Inclusion of transportation revenues continues to be suggested by outside parties, but those who would have to reach a compromise show few signs of getting to the negotiating table.  The Senate and House have passed widely different FY’14 budget resolutions and so far have not moved towards a Conference Committee process to resolve those differences.  Instead, the House Republicans in particular have insisted that there needs to be an overall framework agreement in place in order to begin conference talks, with the strong view that such an agreement cannot include any new taxes.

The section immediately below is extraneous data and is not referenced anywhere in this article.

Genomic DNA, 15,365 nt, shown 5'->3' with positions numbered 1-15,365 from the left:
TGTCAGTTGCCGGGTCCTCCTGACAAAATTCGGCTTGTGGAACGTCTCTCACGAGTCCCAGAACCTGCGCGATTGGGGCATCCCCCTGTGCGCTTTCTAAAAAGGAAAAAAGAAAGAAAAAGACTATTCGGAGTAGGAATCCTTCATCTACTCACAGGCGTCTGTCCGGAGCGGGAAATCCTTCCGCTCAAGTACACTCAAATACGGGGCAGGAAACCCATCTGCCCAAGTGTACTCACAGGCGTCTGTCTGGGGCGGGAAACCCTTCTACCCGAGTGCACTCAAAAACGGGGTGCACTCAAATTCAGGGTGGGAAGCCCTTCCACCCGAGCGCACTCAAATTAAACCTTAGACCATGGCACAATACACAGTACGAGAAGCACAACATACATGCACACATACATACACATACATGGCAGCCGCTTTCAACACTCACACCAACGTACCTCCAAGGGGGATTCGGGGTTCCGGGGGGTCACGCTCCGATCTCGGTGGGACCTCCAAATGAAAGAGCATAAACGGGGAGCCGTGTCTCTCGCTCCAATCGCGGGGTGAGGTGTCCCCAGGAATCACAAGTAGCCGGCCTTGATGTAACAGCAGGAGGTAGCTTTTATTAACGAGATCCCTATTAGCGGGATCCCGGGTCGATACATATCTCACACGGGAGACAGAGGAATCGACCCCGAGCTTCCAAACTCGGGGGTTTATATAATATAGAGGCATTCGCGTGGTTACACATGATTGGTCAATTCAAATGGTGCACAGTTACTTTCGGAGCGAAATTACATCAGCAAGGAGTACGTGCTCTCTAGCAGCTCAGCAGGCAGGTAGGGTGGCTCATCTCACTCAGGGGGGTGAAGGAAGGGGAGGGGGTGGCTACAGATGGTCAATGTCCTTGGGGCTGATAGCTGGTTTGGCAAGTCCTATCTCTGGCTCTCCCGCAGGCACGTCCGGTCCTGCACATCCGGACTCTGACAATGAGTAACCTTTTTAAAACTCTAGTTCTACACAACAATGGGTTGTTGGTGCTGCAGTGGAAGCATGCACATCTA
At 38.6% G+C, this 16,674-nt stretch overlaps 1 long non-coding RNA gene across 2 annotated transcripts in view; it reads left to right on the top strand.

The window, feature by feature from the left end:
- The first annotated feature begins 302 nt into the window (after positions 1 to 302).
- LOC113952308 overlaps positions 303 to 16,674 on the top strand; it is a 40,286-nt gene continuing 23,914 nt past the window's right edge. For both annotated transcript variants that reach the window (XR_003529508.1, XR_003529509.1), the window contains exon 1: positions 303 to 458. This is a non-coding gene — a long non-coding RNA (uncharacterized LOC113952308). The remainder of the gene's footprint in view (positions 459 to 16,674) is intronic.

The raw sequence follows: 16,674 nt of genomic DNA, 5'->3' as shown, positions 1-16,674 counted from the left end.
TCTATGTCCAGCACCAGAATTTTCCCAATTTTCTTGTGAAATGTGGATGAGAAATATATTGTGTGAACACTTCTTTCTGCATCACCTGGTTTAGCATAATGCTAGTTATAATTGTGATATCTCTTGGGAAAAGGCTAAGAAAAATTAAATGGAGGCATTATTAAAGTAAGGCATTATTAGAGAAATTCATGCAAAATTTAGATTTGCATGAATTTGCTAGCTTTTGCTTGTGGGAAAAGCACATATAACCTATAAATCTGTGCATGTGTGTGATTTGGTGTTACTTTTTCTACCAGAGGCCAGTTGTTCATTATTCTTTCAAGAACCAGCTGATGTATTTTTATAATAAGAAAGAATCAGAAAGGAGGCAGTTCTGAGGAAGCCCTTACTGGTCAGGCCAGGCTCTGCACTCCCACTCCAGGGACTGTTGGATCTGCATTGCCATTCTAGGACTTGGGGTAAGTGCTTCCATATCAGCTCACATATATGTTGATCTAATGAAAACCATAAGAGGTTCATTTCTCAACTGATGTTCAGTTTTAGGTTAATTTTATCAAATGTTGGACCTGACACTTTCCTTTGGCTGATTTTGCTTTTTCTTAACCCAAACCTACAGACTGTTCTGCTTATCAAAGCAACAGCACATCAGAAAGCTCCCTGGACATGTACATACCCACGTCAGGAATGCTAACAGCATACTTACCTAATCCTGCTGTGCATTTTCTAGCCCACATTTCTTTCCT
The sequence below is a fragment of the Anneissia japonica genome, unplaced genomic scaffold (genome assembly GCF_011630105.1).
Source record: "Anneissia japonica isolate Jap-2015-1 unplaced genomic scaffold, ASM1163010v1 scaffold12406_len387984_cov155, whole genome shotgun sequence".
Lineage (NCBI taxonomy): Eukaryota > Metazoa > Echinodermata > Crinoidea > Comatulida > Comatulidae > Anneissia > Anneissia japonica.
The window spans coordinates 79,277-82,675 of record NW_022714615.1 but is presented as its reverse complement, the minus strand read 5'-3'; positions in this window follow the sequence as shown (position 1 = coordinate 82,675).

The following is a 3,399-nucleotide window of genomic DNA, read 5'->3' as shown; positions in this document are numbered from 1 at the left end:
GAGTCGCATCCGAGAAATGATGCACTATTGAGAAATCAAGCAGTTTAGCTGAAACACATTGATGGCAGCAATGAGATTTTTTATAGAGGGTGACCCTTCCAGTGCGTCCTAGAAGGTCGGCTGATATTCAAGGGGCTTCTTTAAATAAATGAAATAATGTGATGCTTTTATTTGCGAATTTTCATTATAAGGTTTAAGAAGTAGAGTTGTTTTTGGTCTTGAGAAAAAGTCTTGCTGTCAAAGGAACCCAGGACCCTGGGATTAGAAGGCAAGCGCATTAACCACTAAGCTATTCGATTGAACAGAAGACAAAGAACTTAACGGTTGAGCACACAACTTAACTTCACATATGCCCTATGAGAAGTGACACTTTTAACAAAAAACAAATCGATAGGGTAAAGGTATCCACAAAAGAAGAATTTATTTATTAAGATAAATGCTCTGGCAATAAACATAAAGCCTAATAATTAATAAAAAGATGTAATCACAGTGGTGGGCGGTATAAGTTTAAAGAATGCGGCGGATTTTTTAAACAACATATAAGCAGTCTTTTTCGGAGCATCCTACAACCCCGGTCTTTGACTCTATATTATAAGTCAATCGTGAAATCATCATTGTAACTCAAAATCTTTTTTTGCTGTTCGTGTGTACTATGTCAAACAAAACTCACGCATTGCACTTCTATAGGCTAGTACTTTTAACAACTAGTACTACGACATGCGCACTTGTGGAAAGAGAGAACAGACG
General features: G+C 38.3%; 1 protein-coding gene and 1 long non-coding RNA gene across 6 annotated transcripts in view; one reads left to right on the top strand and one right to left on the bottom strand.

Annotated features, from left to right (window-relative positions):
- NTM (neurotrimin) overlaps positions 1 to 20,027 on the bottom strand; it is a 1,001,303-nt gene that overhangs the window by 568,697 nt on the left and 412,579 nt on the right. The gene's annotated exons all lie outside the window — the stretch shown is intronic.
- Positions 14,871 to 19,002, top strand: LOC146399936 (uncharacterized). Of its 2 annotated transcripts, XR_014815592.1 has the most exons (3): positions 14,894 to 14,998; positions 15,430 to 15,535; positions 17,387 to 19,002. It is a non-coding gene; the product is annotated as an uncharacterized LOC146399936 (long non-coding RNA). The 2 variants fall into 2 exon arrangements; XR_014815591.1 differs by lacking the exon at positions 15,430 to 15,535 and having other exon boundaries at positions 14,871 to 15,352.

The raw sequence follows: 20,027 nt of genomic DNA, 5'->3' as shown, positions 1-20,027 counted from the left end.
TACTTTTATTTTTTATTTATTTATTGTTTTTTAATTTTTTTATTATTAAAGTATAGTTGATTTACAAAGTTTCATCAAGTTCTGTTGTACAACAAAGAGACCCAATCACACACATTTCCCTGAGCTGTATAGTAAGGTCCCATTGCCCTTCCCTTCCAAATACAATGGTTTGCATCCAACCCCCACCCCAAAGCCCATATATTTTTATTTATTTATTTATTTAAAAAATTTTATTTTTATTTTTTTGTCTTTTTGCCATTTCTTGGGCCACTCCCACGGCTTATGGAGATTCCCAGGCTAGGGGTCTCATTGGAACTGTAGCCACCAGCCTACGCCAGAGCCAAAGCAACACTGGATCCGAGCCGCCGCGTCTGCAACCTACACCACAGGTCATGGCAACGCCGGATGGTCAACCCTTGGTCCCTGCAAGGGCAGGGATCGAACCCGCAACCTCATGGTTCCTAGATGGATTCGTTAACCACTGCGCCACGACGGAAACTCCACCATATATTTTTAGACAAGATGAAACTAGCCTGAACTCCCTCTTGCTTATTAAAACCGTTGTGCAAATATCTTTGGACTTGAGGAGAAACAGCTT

Without progress on the broader fiscal issues, a replay of prior years is taking shape.  Without a budget resolution, the two Houses will not be able to move on appropriations bills that are based on realistic assumptions, and the prospect of another year under continuing resolutions (CR) is real.  Without a broader agreement that supersedes the sequestration requirements of last year’s fiscal cliff settlement, the spending reductions imposed at the beginning of this calendar year will be renewed for a full year even as the implications of across-the-board budget cuts are becoming clear.  While trust fund programs such as highways and transit formula grants are not affected by the sequester, the general fund programs like transit New Starts and FAA air traffic control operations will be back on the cutting table and we have already seen in the latter example that capital investment will be sacrificed to keep operations whole.